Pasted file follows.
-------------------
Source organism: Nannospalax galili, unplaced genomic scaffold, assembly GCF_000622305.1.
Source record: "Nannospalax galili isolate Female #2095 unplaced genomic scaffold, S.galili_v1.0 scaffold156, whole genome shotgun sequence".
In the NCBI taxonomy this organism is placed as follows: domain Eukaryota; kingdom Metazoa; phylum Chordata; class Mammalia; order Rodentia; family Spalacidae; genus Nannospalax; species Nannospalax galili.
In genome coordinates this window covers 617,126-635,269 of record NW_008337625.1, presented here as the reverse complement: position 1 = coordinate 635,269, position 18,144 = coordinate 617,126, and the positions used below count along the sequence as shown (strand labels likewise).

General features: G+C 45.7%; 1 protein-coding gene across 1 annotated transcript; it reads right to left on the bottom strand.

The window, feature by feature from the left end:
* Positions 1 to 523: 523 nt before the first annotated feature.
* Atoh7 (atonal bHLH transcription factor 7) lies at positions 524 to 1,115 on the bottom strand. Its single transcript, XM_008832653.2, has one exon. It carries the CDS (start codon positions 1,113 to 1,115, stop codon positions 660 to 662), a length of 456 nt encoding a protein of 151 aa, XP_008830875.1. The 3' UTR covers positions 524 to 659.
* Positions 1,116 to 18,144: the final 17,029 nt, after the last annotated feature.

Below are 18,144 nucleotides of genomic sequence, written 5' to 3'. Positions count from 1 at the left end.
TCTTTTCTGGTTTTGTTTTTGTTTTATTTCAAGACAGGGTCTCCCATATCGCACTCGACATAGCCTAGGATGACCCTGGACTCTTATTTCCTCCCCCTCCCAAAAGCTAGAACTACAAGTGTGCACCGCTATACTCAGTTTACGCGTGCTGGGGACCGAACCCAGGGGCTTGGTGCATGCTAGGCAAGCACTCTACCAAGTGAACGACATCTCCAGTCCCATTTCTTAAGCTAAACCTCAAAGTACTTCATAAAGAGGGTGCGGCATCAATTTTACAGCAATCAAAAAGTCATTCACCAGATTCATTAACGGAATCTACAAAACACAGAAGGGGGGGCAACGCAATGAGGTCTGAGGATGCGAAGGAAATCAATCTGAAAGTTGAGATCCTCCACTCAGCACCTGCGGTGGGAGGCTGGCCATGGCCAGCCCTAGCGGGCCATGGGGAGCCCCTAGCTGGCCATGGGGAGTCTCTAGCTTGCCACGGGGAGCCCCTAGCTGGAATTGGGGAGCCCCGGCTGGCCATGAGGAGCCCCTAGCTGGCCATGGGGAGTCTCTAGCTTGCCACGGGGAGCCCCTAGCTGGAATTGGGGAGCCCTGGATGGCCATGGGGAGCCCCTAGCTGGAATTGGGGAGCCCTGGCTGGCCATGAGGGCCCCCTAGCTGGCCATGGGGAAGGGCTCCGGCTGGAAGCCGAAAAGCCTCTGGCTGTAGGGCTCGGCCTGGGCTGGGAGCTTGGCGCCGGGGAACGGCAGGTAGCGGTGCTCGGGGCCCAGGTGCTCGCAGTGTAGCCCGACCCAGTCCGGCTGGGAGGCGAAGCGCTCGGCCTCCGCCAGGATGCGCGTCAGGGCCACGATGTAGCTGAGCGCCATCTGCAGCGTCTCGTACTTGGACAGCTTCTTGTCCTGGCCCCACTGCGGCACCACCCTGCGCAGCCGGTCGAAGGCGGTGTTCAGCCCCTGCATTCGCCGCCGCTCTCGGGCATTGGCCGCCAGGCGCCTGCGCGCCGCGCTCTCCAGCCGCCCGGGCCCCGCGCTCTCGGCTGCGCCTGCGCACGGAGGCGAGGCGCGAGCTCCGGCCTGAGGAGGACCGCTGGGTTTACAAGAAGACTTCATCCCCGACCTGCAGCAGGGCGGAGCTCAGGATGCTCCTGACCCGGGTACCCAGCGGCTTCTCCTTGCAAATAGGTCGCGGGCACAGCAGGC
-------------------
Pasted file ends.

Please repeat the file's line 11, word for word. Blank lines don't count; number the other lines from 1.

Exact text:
TCTTTTCTGGTTTTGTTTTTGTTTTATTTCAAGACAGGGTCTCCCATATCGCACTCGACATAGCCTAGGATGACCCTGGACTCTTATTTCCTCCCCCTCCCAAAAGCTAGAACTACAAGTGTGCACCGCTATACTCAGTTTACGCGTGCTGGGGACCGAACCCAGGGGCTTGGTGCATGCTAGGCAAGCACTCTACCAAGTGAACGACATCTCCAGTCCCATTTCTTAAGCTAAACCTCAAAGTACTTCATAAAGAGGGTGCGGCATCAATTTTACAGCAATCAAAAAGTCATTCACCAGATTCATTAACGGAATCTACAAAACACAGAAGGGGGGGCAACGCAATGAGGTCTGAGGATGCGAAGGAAATCAATCTGAAAGTTGAGATCCTCCACTCAGCACCTGCGGTGGGAGGCTGGCCATGGCCAGCCCTAGCGGGCCATGGGGAGCCCCTAGCTGGCCATGGGGAGTCTCTAGCTTGCCACGGGGAGCCCCTAGCTGGAATTGGGGAGCCCCGGCTGGCCATGAGGAGCCCCTAGCTGGCCATGGGGAGTCTCTAGCTTGCCACGGGGAGCCCCTAGCTGGAATTGGGGAGCCCTGGATGGCCATGGGGAGCCCCTAGCTGGAATTGGGGAGCCCTGGCTGGCCATGAGGGCCCCCTAGCTGGCCATGGGGAAGGGCTCCGGCTGGAAGCCGAAAAGCCTCTGGCTGTAGGGCTCGGCCTGGGCTGGGAGCTTGGCGCCGGGGAACGGCAGGTAGCGGTGCTCGGGGCCCAGGTGCTCGCAGTGTAGCCCGACCCAGTCCGGCTGGGAGGCGAAGCGCTCGGCCTCCGCCAGGATGCGCGTCAGGGCCACGATGTAGCTGAGCGCCATCTGCAGCGTCTCGTACTTGGACAGCTTCTTGTCCTGGCCCCACTGCGGCACCACCCTGCGCAGCCGGTCGAAGGCGGTGTTCAGCCCCTGCATTCGCCGCCGCTCTCGGGCATTGGCCGCCAGGCGCCTGCGCGCCGCGCTCTCCAGCCGCCCGGGCCCCGCGCTCTCGGCTGCGCCTGCGCACGGAGGCGAGGCGCGAGCTCCGGCCTGAGGAGGACCGCTGGGTTTACAAGAAGACTTCATCCCCGACCTGCAGCAGGGCGGAGCTCAGGATGCTCCTGACCCGGGTACCCAGCGGCTTCTCCTTGCAAATAGGTCGCGGGCACAGCAGGC